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NoStrings

Member Since 09 Jan 2004
Offline Last Active Apr 28 2016 11:24 PM
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Posts I've Made

In Topic: How much does a sailmaker make on sails

21 April 2016 - 03:46 AM

It seems like a good retirement gig. Better than slogging around showing cars or houses on weekends.

That's what I thought...

 

These are actual conversations:

 

"You don't understand, I own a big boat and I sail in 85 kts frequently." (this is a no shit real statement)

"Cool, what is it?"

"It's a Columbia 26, and I really need the third reef on my main."

"Yeah, ok.  BTW, have you ever had  your instruments calibrated?"

"Why do you ask?"

"Well, because 85 kts is kind of hard to find here in northern CA except on the freeway."

"are you calling me a liar?"

 

and,

 

"If you owned a sailboat, you'd know what I was talking about."

"Actually, I do own a sailboat."

"I'm not talking about one of those dinghys, I mean a real sailboat."

"Yeah, I know. I have a real sailboat."

"Well. I'm not an internet sailor, I like to sail mine in the ocean, have you taken yours anywhere?"

"Does Hawaii work for you?"

 

and,

 

Client brings in #4 and #5 jibs. Wants kevlar PSA for chafe protection 30" high along the bottom ON TOP of an insignia cloth base layer. Then he gets hot on a teflon foot tape. He's another big breeze aficionado, but you can seriously hide from pirates behind these things. WTF, it's only money, except the sails are now rather difficult to fold.

 

Seriously, I could write a book on the weird crap I've heard. 


In Topic: Rain maker found

20 April 2016 - 09:39 PM

Every once in awhile one of you guys really cracks me up.

 

Maybe he was talking about one of those dudes that used to roam around Oklahoma  in wagons selling snake oil and doing rain chants.  He did say Rain maker, which is kind of a pronoun.


In Topic: Sailing around the world in a San Juan 24

20 April 2016 - 09:34 PM

As the former racing buoy manager for the SF Bay YRA, I spent 7 years chasing wayward buoys. I've had them turn up on Stinson beach 50 miles north, and Pacifica, 15 miles south. ALL of these buoys demonstrated better sailing abilities than Rimas. 28 days and he's under 300 miles away...f me blind.


In Topic: How much does a sailmaker make on sails

20 April 2016 - 09:15 PM

yeah it sucks but it still beats a lot of other jobs out there.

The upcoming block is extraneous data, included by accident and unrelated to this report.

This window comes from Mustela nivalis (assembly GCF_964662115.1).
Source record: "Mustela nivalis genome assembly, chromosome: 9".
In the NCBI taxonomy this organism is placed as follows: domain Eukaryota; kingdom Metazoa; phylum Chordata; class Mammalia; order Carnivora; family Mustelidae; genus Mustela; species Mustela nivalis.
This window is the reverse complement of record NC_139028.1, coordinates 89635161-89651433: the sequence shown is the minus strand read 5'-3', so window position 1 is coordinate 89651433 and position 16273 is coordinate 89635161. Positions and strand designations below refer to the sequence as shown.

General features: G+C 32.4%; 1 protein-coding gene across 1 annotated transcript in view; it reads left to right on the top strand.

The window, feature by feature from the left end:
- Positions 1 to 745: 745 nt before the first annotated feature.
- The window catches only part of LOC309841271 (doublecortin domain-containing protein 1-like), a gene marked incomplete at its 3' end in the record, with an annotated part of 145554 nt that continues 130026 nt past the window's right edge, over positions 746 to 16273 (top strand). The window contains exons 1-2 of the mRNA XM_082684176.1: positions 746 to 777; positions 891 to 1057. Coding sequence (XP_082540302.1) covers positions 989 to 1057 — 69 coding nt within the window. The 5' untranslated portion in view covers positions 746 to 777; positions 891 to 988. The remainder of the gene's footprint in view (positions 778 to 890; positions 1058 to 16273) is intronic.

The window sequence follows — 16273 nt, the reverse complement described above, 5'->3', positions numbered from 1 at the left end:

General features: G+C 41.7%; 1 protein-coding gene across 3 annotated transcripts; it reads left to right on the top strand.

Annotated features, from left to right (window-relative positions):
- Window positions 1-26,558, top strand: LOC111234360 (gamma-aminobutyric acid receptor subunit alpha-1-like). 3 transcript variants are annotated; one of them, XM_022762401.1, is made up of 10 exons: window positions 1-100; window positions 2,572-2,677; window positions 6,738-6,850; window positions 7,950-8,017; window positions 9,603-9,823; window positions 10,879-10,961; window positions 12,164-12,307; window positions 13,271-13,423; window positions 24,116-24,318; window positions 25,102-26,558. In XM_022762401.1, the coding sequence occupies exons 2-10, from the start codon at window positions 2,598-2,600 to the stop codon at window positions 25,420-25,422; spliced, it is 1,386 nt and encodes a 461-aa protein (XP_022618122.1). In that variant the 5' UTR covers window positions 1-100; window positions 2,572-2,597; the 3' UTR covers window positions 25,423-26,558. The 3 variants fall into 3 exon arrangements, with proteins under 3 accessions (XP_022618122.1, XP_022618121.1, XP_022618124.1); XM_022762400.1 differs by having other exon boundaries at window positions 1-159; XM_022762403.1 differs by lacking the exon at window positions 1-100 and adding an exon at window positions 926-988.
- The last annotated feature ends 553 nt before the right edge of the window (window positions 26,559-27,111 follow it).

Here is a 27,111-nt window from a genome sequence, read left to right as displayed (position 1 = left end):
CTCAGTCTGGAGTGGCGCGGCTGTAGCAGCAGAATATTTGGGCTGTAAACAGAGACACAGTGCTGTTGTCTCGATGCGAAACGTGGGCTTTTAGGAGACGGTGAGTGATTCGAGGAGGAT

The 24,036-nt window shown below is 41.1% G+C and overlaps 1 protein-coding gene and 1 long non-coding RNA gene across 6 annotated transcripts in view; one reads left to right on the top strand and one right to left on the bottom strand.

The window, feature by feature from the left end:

Really? I tried it after I retired. I ended up hating 90% of the people I met. I refuse to be talked down to by the owner of a fucking Catalina, Beneteau, or Hunter of any size. 


In Topic: How much does a sailmaker make on sails

20 April 2016 - 09:04 PM

How many retired sailmakers have you met? Not ones who have moved on but ones who worked their whole lives in sailmaking and lived to retire.
Yep, there are a good deal more salemakers than sailmakers. When I ran a membrane facility folks called me a sailmaker, I would correct them and say I was a sail manufacturer.

There is generally a 35-50% margin in sails (the difference between cost and retail price). Some you make a good amount (spinnakers) and some you make very little (mains). No one ever sells a sail at list price. Generally the lofts I have been involved with look to make 15% or so. Commissions vary and it is usually a variable scale Sell a sail at list, make a 10-12% commission (did I mention no one sells at list?) Sell a sail at 10% off maybe 8-10% commission. Sell a a sail at 15% off and make like 5-7% commission (probably most common). Sell a sail at 20% off (not uncommon) and make like 4%.
It is a shitty business. You sail most weekends, not always on good rides, and sometimes that is for money. However loft owners discourage to outright get pissed off if you take money to sail. BTW we were sort of discouraged from helping out on the floor because if you weren't on the phone you weren't selling. Even doing that side of the biz I didn't refer to myself as a sailmaker, rather a sails/sales consultant.

 

This is the most accurate answer.  The base salary tends to run around $15k annually, with the commissions as specified above. The commission is based upon the margin, and most manufacturers have been driving the margin down so the salesmen/women are getting screwed.  Where you're really getting ass raped is in service. Labor costs run around $18/hr on average, and you're billed at around $85-90 here in CA. Most service people can't afford rent on what they make repairing sails.  I will tell you this:  SOMEONE is making a shit ton of money.  It just isn't the sales or service people.